THE ODESSA REVIEW NEW ISSUE
Along with its hard-nosed skepticism, Odessa is renowned for an acerbic sense of humor, expressed most characteristically in iconic set-piece anecdotes. While most of them feature local community flavor, Odessa has a way of drawing innocent and often colorful travelers into humorous adventures of their own. For instance, Mark Twain’s visit to Odessa in 1867 may have entailed far more anecdotal episodes than his book The Innocents Abroad; or, The New Pilgrim’s Progress reveals. This story seems to emanate straight from his imagination — but we promise this did actually happen.
Today, as I was returning home from my office, dressed in a sober black business suit and black tie after attending an earlier meeting at City Hall, I ran into a personage wearing an entirely different sort of suit.
Arriving at the entrance to my apartment building, I saw a man with a droopy mustache. He turned out to be an American dressed in a cowboy hat, denim jacket over well-worn jeans, a plaid shirt and cowboy boots, the outfit topped off with a Wyoming State belt buckle. Intrigued, I struck up a conversation with the stranger, and eventually inquired about his profession.
“Well, I am what I look like,” he replied. “I am a cowboy from Wyoming, on the South Dakota border, where I have 3000 head of cattle!” We had a conversation about this being his first trip to Europe, and I took the opportunity to tell him that Mark Twain had visited Odessa in the nineteenth century. “Really?” the Cowboy exclaimed with amazement. “I like Huckleberry Finn, and all that good stuff… He reminds me of my younger self!”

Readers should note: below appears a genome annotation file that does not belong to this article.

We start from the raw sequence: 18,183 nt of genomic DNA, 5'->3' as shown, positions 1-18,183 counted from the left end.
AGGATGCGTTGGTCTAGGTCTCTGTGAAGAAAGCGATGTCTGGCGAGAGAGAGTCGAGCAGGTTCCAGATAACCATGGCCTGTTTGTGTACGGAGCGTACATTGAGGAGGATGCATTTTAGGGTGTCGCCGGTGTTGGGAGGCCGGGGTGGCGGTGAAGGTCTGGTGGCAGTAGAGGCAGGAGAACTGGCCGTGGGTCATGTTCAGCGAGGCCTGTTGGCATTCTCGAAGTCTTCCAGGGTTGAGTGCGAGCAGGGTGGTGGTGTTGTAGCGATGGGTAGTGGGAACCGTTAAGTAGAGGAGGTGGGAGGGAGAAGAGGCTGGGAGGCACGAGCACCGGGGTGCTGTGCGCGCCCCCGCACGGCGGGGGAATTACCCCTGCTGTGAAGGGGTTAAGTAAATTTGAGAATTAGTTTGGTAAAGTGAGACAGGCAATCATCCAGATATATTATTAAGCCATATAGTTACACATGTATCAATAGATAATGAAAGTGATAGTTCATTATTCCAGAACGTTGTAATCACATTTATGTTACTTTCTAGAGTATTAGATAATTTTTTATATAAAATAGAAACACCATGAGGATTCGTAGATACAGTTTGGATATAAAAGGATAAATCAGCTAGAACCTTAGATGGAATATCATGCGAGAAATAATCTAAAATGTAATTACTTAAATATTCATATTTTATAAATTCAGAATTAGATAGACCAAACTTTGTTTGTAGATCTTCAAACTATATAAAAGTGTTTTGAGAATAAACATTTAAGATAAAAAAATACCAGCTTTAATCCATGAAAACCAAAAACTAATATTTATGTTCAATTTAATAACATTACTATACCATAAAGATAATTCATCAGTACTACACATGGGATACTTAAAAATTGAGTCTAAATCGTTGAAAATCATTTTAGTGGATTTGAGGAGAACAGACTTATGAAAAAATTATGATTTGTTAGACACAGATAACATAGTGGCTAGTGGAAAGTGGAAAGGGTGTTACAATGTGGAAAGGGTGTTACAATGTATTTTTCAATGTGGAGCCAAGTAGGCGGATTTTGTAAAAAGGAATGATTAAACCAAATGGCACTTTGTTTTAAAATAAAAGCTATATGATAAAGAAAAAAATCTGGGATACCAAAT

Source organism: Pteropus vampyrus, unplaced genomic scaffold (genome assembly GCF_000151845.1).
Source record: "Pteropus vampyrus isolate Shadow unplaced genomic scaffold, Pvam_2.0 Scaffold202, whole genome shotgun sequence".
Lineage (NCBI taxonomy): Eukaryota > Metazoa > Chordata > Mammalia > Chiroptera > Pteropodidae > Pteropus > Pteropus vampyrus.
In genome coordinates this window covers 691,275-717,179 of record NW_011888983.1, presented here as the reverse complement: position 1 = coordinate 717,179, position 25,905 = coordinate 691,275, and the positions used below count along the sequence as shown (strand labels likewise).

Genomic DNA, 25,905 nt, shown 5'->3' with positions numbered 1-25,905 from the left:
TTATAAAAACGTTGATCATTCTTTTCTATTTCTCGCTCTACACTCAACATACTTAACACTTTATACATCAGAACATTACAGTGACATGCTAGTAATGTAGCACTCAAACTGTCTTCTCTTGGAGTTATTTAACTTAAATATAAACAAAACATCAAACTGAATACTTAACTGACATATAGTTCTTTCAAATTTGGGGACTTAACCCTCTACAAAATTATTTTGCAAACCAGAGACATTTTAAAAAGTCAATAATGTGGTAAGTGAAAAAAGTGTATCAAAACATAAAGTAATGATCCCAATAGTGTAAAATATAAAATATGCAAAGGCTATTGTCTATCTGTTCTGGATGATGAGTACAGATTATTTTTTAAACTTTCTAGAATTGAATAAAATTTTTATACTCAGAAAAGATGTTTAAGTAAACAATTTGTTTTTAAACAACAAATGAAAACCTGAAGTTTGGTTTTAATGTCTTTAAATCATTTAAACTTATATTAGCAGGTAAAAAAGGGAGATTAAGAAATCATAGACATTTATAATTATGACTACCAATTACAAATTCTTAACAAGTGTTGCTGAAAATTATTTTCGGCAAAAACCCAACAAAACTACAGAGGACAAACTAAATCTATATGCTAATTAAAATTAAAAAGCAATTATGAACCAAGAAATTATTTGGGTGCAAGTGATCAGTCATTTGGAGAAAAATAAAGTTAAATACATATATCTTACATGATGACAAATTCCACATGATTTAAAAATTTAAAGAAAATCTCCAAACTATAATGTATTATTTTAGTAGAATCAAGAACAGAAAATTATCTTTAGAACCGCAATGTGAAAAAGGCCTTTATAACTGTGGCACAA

I asked the Cowboy to stay on the corner as I ran upstairs to my apartment to get him a hard copy of this magazine as a souvenir of his visit.
He assured me that he would wait, but when I returned a few minutes later, he was gone.
Disappointed, I looked all around the street to find him. Somewhat dejected, I made an inquiry with a pair of Old Odessa men smoking on the corner.
“Did you see that gentleman in the cowboy hat? Where did he go?”
“Well, I have never seen a gentleman before. There are no gentlemen here other than yourself,” one of the Odessan jokesters replied.
“There was a cowboy here!” I tried to convince him. “The one from Wyoming? He had a droopy mustache and a pair of cowboy boots.”
“Listen, there are no cowboys in Odessa. Cowboys live in the desert, with horses,” he tried to assure me.
“But he was really here, the Cowboy…” I began to protest. “He had come to Odessa to find a mail order bride! He told me he was going to take her back to Wyoming.”
But the shrewd old Odessite would have none of it: “It must have been a mirage. You are imagining him, there never was a cowboy. It is because of your glasses, you can not see straight…”
I am comforted by the conviction that somewhere, the Cowboy is telling his friends of his encounter with a New York dandy in Ukraine and trying to convince them that it really happened.